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I am using 1.2.5 with a standard ImageField and using the built-in storage backend. Files upload fine but when I remove an entry from admin the actual file on the server does not delete.

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Hm, actually it should. Check file permissions on your upload folder (change to 0777). –  Torsten Engelbrecht Mar 21 '11 at 1:32
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8 Answers

up vote 21 down vote accepted

You can receive the pre_delete signal and call the delete method on the FileField object, thus (in models.py):

class MyModel(models.Model):
    file = models.FileField()
    ...

# Receive the pre_delete signal and delete the file associated with the model instance.
from django.db.models.signals import pre_delete
from django.dispatch.dispatcher import receiver

@receiver(pre_delete, sender=MyModel)
def mymodel_delete(sender, instance, **kwargs):
    # Pass false so FileField doesn't save the model.
    instance.file.delete(False)
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4  
Be sure to add a check if instance.file field is not empty or it can (at least try) to delete the whole MEDIA_ROOT directory. This applies even to ImageField(null=False) fields. –  Antony Hatchkins Feb 17 '13 at 9:58
5  
Thanks. In general, I would recommend to use the post_delete signal because it is safer in the case the delete fail for any reason. Then neither the model, neither the file would be deleted keeping the data consistent. Please correct me if my understanding of post_delete and pre_delete signals is wrong. –  toto_tico Apr 8 '13 at 17:48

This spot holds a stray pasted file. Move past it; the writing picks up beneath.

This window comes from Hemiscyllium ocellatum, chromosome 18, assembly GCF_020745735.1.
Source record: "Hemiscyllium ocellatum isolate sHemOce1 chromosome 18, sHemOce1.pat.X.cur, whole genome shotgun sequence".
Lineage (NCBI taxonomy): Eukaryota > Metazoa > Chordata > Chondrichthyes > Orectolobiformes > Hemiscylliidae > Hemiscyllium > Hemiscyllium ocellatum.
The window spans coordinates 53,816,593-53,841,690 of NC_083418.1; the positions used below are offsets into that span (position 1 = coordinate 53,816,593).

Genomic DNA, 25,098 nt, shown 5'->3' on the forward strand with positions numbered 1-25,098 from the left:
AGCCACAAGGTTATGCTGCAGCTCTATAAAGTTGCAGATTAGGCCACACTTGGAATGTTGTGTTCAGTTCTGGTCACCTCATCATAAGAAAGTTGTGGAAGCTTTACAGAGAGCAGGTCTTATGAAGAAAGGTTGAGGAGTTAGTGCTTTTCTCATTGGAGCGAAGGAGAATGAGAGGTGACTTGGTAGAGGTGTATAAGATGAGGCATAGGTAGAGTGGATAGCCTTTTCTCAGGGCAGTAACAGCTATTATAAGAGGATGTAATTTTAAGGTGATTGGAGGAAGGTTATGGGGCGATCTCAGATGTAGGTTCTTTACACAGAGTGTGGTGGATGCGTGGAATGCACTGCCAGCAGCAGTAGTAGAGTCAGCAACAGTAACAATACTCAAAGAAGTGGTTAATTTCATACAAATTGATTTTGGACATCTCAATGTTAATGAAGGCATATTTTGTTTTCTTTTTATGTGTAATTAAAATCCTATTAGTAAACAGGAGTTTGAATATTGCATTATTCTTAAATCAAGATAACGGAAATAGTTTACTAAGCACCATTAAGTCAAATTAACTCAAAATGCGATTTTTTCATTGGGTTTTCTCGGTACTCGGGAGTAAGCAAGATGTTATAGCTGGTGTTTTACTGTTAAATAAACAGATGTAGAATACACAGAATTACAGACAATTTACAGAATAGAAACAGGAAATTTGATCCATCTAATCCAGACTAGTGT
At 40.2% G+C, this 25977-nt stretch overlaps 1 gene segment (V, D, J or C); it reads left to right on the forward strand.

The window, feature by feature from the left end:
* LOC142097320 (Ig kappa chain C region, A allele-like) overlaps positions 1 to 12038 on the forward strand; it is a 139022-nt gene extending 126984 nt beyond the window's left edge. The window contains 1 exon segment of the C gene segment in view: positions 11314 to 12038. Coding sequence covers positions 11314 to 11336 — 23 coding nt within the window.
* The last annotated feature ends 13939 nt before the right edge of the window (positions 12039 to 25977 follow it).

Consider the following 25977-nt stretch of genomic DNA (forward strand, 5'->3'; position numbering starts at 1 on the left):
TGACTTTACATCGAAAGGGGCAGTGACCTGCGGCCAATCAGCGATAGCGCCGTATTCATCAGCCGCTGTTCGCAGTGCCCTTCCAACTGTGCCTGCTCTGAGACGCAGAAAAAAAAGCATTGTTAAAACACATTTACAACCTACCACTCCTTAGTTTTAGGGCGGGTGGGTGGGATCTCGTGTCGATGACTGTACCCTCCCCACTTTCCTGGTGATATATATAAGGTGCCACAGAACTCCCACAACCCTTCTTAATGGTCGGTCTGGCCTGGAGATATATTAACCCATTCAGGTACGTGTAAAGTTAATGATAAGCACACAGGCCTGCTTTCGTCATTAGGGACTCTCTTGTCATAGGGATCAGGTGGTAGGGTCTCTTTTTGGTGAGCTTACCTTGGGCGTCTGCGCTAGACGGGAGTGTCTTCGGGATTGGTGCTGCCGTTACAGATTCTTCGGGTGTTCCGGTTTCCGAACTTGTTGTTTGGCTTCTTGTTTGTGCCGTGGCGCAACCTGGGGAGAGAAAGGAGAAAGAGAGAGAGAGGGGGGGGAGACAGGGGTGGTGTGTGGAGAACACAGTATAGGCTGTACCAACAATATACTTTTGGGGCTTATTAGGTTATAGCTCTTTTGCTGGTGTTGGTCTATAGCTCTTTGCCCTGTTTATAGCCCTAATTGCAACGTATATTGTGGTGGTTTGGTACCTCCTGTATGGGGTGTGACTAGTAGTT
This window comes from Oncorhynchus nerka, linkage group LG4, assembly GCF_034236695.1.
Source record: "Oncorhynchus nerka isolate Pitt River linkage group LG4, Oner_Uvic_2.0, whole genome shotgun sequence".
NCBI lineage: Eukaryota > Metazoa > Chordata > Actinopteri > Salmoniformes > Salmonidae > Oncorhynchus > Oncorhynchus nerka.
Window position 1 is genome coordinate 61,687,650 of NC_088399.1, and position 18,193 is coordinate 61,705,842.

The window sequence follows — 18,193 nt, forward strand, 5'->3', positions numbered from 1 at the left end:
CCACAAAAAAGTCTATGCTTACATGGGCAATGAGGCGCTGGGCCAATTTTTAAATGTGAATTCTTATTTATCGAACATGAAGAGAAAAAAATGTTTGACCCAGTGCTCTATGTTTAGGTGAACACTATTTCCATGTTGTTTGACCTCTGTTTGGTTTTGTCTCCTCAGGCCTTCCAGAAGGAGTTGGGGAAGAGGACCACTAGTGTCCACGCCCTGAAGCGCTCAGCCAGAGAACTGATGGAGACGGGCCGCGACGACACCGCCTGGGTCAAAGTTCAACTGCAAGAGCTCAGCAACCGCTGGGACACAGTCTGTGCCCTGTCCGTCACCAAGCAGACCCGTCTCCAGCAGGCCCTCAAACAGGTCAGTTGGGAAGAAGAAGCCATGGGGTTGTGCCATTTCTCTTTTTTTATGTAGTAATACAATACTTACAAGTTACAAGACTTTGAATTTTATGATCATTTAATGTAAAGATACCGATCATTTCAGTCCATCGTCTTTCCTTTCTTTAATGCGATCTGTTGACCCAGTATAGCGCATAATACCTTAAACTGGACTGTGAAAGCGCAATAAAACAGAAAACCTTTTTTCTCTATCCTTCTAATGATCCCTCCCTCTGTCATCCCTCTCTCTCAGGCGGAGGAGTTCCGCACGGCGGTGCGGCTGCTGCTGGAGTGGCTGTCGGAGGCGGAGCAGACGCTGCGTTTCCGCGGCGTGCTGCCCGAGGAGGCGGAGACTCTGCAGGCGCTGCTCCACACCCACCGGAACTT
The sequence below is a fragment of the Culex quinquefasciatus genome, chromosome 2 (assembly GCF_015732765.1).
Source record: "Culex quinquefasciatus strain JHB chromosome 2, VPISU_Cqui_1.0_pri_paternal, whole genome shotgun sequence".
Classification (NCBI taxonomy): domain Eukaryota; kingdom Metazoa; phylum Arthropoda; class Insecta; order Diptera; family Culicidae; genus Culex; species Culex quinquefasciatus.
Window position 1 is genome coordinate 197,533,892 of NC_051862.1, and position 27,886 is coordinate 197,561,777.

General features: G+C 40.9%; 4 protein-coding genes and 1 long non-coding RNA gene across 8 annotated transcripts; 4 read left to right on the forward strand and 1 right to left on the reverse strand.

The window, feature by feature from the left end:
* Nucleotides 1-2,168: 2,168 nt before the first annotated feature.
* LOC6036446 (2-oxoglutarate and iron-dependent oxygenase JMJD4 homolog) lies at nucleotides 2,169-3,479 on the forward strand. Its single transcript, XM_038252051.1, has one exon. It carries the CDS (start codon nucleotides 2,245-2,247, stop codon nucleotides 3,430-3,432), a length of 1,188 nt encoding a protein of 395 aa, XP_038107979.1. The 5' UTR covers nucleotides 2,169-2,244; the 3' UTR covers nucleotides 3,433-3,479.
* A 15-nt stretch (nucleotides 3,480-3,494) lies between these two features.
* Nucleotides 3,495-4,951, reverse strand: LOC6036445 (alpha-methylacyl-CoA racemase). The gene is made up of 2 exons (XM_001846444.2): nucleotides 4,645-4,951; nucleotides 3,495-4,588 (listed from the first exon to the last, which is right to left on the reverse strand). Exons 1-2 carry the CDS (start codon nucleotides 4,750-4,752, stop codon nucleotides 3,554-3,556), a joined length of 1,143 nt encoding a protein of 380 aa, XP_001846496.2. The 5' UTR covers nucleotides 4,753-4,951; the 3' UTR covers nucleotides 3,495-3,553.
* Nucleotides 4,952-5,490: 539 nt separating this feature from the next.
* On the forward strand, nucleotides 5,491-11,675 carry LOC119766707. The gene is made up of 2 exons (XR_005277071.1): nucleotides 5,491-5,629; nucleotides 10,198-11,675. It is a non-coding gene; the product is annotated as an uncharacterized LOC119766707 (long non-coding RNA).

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This code runs well on Django 1.4 also with the Admin panel.

class ImageModel(models.Model):
    image = ImageField(...)

    def delete(self, *args, **kwargs):
        # You have to prepare what you need before delete the model
        storage, path = self.image.storage, self.image.path
        # Delete the model before the file
        super(ImageModel, self).delete(*args, **kwargs)
        # Delete the file after the model
        storage.delete(path)

It's important to get the storage and the path before delete the model or the latter will persist void also if deleted.

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This doesn't work for me (Django 1.5) and the Django 1.3 CHANGELOG states: "In Django 1.3, when a model is deleted the FileField’s delete() method won’t be called. If you need cleanup of orphaned files, you’ll need to handle it yourself (for instance, with a custom management command that can be run manually or scheduled to run periodically via e.g. cron)." –  darrinm Jan 14 '13 at 0:51
    
Doesn't work for me either. Signals do. –  Antony Hatchkins Feb 17 '13 at 9:27
    
This solution is wrong! delete is not always called when a row is deleted, you must use signals. –  lvella Dec 6 '13 at 3:19
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Django 1.5 solution: I use post_delete for various reasons that are internal to my app.

from django.db.models.signals import post_delete
from django.dispatch import receiver

@receiver(post_delete, sender=Photo)
def photo_post_delete_handler(sender, **kwargs):
    photo = kwargs['instance']
    storage, path = photo.original_image.storage, photo.original_image.path
    storage.delete(path)

I stuck this at the bottom of the models.py file.

the original_image field is the ImageField in my Photo model.

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You may consider using a pre_delete or post_delete signal:

https://docs.djangoproject.com/en/dev/topics/signals/

Of course, the same reasons that FileField automatic deletion was removed also apply here. If you delete a file that is referenced somewhere else you will have problems.